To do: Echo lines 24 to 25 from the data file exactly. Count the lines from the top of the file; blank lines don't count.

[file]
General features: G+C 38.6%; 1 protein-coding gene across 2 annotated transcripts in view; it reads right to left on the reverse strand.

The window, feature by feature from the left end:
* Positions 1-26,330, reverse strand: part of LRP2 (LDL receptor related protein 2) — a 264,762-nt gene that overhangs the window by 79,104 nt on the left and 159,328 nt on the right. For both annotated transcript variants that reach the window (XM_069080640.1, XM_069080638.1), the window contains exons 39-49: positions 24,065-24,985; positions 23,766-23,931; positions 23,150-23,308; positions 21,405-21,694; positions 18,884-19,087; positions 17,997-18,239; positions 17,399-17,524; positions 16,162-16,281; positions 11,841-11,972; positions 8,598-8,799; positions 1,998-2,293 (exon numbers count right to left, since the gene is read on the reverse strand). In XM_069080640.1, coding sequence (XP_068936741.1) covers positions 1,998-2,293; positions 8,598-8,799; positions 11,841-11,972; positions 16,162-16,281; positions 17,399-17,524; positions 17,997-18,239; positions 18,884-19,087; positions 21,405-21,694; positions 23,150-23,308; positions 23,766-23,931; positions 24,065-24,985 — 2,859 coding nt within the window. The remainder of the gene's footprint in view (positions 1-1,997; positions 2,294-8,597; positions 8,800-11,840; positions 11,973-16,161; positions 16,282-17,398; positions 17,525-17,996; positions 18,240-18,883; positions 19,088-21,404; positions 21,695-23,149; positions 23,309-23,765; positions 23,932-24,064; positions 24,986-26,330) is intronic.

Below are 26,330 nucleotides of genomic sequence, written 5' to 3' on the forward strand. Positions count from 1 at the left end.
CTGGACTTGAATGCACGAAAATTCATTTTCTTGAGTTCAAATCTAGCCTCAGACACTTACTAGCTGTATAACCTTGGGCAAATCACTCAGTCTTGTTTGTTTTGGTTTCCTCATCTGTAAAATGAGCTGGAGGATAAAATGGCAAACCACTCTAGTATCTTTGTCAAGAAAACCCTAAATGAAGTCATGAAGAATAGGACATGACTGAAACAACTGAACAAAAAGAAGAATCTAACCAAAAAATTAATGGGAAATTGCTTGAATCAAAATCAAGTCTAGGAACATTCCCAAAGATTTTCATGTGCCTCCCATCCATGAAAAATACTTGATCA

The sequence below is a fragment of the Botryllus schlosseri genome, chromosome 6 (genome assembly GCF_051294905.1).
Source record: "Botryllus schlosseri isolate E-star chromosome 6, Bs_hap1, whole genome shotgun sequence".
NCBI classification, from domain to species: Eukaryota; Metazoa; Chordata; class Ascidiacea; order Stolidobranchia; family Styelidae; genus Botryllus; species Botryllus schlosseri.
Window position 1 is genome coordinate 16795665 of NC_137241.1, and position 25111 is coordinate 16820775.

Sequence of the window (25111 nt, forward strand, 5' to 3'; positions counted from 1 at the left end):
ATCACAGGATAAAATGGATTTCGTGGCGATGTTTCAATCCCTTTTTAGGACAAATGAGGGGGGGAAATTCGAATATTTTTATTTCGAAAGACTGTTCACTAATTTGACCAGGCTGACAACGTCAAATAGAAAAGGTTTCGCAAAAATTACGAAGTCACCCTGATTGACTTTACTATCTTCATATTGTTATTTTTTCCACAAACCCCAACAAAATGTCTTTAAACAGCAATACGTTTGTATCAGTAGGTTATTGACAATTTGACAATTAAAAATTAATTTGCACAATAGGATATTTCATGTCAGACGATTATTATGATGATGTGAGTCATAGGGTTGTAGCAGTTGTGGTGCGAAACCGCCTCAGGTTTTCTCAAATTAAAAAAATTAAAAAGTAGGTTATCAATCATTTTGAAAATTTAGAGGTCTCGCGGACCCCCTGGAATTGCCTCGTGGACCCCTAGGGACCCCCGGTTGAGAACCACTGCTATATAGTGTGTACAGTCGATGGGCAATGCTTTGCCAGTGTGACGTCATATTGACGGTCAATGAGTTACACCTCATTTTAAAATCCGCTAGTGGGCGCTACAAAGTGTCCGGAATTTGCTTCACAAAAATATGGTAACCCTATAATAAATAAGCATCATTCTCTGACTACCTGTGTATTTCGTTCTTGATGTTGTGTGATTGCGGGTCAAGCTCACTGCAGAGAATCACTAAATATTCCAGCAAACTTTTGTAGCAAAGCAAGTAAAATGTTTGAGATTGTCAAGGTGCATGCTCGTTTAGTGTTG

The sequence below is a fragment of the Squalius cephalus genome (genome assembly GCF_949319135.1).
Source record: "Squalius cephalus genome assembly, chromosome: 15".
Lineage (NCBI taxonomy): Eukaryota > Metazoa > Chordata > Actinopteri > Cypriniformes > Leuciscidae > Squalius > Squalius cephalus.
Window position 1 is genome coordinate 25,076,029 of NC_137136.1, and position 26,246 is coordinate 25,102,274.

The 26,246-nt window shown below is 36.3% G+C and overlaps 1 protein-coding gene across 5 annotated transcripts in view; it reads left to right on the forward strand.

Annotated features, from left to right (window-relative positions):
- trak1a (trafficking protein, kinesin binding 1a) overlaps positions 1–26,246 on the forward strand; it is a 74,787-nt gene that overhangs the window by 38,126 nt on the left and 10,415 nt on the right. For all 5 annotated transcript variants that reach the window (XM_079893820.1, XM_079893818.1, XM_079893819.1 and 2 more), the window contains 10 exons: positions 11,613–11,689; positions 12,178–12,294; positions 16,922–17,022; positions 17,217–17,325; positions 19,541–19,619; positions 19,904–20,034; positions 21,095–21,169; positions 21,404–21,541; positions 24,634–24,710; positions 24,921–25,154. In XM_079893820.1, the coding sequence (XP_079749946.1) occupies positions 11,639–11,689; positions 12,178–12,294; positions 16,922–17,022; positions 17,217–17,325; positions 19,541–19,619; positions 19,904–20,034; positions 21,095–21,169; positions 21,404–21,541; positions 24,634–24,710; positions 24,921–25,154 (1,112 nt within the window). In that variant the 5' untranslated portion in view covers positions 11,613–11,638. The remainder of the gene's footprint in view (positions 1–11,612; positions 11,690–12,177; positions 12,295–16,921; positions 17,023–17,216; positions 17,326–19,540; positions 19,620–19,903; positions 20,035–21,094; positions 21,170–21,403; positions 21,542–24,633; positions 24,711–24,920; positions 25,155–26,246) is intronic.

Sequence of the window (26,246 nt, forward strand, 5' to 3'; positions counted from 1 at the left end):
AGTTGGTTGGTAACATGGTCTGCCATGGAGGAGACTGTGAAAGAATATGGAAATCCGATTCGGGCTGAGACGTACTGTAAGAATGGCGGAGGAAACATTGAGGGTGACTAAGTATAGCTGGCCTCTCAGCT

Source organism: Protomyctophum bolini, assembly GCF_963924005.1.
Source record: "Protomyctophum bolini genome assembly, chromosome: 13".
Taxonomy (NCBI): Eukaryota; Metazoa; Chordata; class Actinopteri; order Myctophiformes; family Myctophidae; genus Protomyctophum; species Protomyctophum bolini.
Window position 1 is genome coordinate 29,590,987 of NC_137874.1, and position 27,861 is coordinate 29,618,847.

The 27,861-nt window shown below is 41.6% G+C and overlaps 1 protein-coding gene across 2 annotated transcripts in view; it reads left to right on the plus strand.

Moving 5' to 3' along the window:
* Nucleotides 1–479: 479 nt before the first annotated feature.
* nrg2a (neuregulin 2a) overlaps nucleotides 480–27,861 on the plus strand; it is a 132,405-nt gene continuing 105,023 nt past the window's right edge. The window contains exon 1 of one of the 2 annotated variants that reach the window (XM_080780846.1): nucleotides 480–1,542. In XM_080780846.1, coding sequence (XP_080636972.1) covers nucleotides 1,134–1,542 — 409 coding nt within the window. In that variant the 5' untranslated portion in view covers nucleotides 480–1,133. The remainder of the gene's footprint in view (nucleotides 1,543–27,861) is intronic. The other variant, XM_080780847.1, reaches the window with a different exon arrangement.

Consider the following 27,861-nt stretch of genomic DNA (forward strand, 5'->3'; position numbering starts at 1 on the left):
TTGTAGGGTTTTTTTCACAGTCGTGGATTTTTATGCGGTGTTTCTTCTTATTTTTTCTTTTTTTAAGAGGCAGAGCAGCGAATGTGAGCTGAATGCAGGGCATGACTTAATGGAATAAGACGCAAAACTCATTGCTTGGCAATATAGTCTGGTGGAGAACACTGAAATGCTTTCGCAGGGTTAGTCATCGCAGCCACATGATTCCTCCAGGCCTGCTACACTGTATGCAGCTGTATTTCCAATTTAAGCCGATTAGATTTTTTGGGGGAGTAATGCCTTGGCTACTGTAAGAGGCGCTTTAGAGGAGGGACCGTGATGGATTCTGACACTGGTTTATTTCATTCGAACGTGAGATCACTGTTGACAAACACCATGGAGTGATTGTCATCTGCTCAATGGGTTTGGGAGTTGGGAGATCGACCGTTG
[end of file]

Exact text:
Window position 1 is genome coordinate 29,590,987 of NC_137874.1, and position 27,861 is coordinate 29,618,847.

The 27,861-nt window shown below is 41.6% G+C and overlaps 1 protein-coding gene across 2 annotated transcripts in view; it reads left to right on the plus strand.